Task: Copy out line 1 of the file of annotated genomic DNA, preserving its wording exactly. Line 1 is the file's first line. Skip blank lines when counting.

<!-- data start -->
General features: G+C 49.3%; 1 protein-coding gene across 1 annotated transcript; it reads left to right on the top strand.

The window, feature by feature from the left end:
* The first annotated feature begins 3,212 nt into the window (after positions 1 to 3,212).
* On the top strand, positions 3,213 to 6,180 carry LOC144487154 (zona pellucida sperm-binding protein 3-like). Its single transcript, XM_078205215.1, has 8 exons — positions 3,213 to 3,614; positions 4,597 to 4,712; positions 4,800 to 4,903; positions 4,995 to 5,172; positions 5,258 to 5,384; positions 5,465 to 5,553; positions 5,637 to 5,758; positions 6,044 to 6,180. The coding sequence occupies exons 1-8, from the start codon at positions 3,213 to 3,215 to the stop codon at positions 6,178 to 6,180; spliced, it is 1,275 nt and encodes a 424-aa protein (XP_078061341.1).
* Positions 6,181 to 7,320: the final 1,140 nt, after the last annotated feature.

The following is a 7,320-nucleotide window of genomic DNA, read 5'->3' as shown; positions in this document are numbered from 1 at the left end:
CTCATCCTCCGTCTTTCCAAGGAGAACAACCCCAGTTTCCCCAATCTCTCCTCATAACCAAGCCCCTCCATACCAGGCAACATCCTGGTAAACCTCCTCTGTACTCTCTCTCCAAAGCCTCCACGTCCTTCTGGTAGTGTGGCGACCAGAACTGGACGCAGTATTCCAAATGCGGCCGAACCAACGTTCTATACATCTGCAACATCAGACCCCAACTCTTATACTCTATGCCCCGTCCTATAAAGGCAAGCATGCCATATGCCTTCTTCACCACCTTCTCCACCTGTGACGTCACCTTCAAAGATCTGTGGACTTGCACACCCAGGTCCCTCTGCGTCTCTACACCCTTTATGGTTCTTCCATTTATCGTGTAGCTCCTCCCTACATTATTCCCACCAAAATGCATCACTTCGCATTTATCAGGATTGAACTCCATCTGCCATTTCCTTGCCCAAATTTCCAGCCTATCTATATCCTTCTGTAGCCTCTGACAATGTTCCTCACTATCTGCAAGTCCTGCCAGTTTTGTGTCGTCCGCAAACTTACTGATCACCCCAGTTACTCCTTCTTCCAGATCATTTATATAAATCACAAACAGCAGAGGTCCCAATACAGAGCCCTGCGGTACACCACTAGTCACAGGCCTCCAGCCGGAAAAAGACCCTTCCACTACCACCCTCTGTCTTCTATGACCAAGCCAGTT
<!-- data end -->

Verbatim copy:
General features: G+C 49.3%; 1 protein-coding gene across 1 annotated transcript; it reads left to right on the top strand.